Although you can't see it very well, there is a china cabinet opposite the commode also purchased on Craigslist for $200 together with a buffet that I turned into the sink vanity (I'll post a photo at some later date). When the weather gets a little bit warmer for me to work in the garage, I plan on painting the china cabinet to recreate a look I saw in a decorating magazine.  The painted cabinet in the magazine cost around $7,500.

Overall, not bad considering you could spend $50+ on a toilet paper holder alone. . .

BTW, this is what this bathroom used to look like when we purchased the house.  WHAT WERE THEY THINKING???

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Saturday, February 5, 2011

Thrift Store Find

A bit hypocritical following my post on "Wants -v- Needs" the other day, but I found this mirror at the thrift store and could not pass it up. This is a federal style reproduction mirror with the requisite convex mirror. I believe this particular one was manufactured around the 60's or 70's. Even close up, it appears to be made of wood, but is actually some type of composite plastic. It is a very traditional design with 13 balls surrounding the mirror representing the original 13 colonies with an American eagle on top.

I've been wanting one of these for a long time, but true antiques run in the hundreds of thousands of dollars, and a quick search on the Internet resulted in a RENTAL mirror of the same design going for $70 per month! This baby cost me $4.99! It's not an original antique, for sure, but good enough for me. For the time being, it resides in our bathroom until we get around to refacing our fireplace in the family room. Thereafter, I plan on hanging it over the fireplace.

My late father used to tease me that I had champagne taste on a beer budget, but this is the case of champagne looks on a beer budget, don't you think?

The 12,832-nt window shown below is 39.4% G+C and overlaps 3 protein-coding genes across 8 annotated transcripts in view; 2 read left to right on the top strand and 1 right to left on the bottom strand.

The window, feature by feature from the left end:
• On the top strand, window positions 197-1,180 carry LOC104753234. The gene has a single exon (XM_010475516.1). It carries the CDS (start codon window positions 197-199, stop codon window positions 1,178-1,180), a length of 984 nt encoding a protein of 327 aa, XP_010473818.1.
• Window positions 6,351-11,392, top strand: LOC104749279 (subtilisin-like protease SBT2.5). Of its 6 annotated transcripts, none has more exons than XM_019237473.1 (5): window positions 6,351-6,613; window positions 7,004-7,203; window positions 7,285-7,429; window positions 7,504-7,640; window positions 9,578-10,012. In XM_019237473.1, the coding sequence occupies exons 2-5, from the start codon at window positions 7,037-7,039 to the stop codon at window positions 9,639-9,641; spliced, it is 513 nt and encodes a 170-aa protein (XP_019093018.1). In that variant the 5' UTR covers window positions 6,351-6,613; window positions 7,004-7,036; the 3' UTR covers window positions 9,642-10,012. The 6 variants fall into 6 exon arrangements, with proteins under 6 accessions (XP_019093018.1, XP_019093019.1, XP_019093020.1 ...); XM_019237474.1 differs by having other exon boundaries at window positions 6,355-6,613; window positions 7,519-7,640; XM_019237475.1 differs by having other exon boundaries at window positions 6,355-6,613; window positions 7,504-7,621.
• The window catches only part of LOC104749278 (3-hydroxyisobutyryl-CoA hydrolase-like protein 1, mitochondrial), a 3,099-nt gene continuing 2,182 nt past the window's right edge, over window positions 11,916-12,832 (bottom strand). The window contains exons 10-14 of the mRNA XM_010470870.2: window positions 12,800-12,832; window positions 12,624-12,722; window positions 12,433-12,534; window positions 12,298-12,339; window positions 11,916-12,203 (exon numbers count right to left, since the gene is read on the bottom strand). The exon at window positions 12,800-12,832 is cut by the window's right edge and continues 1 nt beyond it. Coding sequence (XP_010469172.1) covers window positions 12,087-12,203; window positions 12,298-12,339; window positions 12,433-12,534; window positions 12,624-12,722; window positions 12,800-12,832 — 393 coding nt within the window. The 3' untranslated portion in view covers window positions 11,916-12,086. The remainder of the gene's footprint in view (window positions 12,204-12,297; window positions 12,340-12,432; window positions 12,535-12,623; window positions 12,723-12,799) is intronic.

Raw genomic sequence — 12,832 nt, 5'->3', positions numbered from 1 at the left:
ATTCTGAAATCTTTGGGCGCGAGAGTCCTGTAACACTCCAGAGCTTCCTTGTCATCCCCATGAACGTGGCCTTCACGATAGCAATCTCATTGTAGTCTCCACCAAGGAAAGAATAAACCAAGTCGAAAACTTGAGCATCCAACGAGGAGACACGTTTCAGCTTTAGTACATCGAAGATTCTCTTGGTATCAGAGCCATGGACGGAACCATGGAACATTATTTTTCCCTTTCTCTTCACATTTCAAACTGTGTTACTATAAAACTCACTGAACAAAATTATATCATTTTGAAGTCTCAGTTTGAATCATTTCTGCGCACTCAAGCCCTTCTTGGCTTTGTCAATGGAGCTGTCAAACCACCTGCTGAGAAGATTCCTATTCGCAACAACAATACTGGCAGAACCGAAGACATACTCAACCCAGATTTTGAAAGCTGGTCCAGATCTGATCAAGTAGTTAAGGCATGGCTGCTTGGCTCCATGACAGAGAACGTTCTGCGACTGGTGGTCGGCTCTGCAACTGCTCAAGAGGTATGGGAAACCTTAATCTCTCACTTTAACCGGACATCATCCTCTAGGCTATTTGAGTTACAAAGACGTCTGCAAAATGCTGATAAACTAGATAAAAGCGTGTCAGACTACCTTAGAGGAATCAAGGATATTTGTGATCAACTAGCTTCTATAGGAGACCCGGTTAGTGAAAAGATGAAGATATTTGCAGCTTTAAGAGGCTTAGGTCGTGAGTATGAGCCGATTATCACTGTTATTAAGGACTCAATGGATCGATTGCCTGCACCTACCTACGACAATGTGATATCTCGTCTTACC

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Tuesday, February 1, 2011

Stock Up if You Can. . .

Things are getting really scary over in Egypt and the Middle East in general. . . I heard on the news that the cost of food has gone up 20 percent in the past year world wide.  Researchers calculated that the average American family spends ten percent of its annual income on food (@ three meals a day), while those in developing countries spend nearly half of their income on food (@ two meals a day).  It is no wonder that there is unrest in Egypt caused in part from the frustrations of the people who are out of work and hungry as a result.

I am no politician, but I strongly feel that things are going to escalate. It is a powder keg over there. . . And if you don't think something like that cannot happen where you live, I would think twice.  Just look at the riots in Europe over the last year in Greece, France and England.  I definitely see something similar in our future. 

Time to really get serious about stocking up on staples like beans, rice, and other staples that will keep a long time in storage.  As I said before, better be prepared and not have to use it, than not having it and having to suffer the consequences.  If you stock up on things with a long shelf life, you are not throwing your money away, since you will eventually get around to eating it.  Do yourself a favor and get prepared and stock up!